The Executive Role in Making Capital Projects Pay Off

Paul Barshop

10 Things to Know About the Stage-Gate Process for Projects

The executive role in delivering capital projects is often underestimated. Executives provide direction, supervision, and support to the teams responsible for developing and executing capital projects.

IPA’s project evaluations and research for its clients, grounded in data from more than 17,000 downstream projects, has proven that executive involvement in delivering capital projects is critical to preserving capital value. The average project loses 22 percent expected net present value (NPV) at authorization, according to IPA project data. Only 60 percent of projects meet all their business objectives once they’re completed. Fortunately, executives can do a lot to increase capital project effectiveness and generate the shareholder-pleasing profits they aim to deliver.

A prime area executives should concentrate on to improve capital projects is the stage-gate process. Executives should embrace the stage-gate process. As the chart shown below illustrates, IPA has definitive data showing that projects that follow the stage-gate process have much less deviation in delivering the opportunity value promised to shareholders. There is no getting around the fact that executives benefit from following a stage-gate process for delivering projects, but the process itself is not self-sustaining. It is up to executives to mandate that the project sponsor and team follow the process.

What some executives lack, however, is a sound understanding of the critical elements that make the stage-gate process work well. Here’s a Top 10 List of what every executive should know about the stage-gate process:

  1. The stage-gate process does not work without strong stage gates
    Executives need to take stage gate decisions seriously, only allowing a project to proceed to the next stage if the project data continue to support the viability of the business case.
  2. Cost = Project Scope = Cost
    Cost estimates given to business executives need to be expressed as cost estimate ranges. There has to be room for cost deviation to accommodate changes in the project scope.
  3. Rules for setting cost contingency
    Too little contingency means cost overruns. Too much contingency leads to waste, reducing capital effectiveness.
  4. Use risk management effectively Risk management is an excellent tool, but make sure known risks are fully recognized for what they are. Be willing to accept some risk and develop mitigation plans for other risks.
  5. Insist on effective steering committees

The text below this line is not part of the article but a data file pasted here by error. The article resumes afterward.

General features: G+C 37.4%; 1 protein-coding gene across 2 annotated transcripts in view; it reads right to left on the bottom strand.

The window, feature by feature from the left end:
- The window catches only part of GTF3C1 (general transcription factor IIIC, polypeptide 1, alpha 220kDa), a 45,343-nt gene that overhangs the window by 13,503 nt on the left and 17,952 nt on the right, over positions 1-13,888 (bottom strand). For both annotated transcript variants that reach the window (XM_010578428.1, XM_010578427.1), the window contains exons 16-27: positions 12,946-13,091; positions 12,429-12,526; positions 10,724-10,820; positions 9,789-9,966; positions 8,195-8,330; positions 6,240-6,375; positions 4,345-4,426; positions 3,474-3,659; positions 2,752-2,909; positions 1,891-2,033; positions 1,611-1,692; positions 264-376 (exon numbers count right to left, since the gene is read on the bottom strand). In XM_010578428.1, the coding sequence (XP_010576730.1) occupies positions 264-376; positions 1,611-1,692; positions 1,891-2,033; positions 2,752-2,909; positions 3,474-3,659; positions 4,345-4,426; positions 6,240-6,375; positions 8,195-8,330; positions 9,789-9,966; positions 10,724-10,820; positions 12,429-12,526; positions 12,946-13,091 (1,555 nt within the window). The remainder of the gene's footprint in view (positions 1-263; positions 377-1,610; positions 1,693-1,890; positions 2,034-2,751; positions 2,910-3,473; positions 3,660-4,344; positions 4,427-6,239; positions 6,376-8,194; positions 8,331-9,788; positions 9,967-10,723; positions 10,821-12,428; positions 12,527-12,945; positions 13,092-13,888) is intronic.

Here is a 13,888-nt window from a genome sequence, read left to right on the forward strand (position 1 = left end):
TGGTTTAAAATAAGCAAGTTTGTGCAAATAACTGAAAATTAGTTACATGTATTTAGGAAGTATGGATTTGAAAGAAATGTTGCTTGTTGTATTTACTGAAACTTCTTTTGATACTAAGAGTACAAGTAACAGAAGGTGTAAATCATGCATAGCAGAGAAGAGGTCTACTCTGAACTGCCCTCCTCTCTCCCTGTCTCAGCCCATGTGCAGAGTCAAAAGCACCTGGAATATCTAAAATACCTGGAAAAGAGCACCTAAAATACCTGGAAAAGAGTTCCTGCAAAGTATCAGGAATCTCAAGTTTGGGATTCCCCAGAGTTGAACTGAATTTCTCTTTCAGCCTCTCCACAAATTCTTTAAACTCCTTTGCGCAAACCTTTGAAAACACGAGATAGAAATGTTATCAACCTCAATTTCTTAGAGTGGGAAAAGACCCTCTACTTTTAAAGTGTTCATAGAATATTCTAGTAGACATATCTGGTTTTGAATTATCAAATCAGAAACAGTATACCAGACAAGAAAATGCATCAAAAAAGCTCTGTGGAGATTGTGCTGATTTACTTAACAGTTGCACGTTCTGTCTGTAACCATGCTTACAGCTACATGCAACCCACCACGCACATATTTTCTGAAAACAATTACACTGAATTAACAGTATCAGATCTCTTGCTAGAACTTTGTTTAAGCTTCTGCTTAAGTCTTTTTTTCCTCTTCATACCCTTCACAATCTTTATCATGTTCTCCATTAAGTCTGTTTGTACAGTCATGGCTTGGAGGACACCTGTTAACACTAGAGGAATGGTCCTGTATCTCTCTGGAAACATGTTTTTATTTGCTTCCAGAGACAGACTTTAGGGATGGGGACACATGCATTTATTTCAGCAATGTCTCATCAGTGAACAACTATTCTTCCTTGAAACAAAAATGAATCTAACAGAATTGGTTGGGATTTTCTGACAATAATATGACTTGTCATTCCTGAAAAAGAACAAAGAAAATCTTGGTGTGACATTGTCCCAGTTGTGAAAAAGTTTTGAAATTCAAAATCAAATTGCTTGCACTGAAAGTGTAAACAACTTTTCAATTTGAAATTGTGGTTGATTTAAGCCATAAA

Steering committees provide direction for the project, but be sure they don’t impede progress.
  6. Take project definition seriously
    As anyone who has worked with IPA knows, we take the relationship between project definition and project risk very seriously. Executives must understand that authorizing funds for a project with weak definition is a strategic decision—they are accepting a higher degree of risk compared to a project with quality definition. Projects with weak definition, on average, erode 25 percent of the value expected when funds are authorized for execution.
  7. Establish requirements for building and supporting the owner project team
    Owner-led project teams deliver better performing and more cost effective projects.
  8. Take steps to develop clear business objectives
    Undefined business objectives significantly increase the likelihood that a project’s cost will grow due to late changes in execution. Business objectives need to clearly state the business needs for a project so the project team can understand and act on them with certainty.
  9. Recognize the benefits of framing a project before identifying the scope
    The project frame forces executives to be disciplined about how an opportunity for capital investment is defined.
  10. Identify the project sponsor
    Regardless of the size of the project, executives need to decide who among themselves is accountable for the value of the project delivered; that accountability falls on the project sponsor. This role is critical to the project success. A couple of years ago, IPA began asking whether the company’s project system defined the role of the project sponsor. As it turns out, the project sponsor role was not defined or vaguely defined for 40 percent of project systems. When project teams are pressed, they usually tell IPA analysts that the project sponsor is the project manager or somebody else on the projects side of the project organization. But if you consider how most executives would feel about a project manager making business trade off decisions, you get a clear understanding of why the project manager cannot fill the project sponsor role.

In conclusion, the executive role is vital in delivering capital projects. The project sponsor role is responsible for guiding the project team and ensuring adequate resources are available to optimize value in a capital investment. The stage-gate process instills accountability and must be followed to improve capital effectiveness.

Barshop is the author of a new book, Capital Projects: What Every Executive Needs to Know to Avoid Costly Mistakes and Make Major Investments Pay Off (Wiley), available now wherever books are sold.

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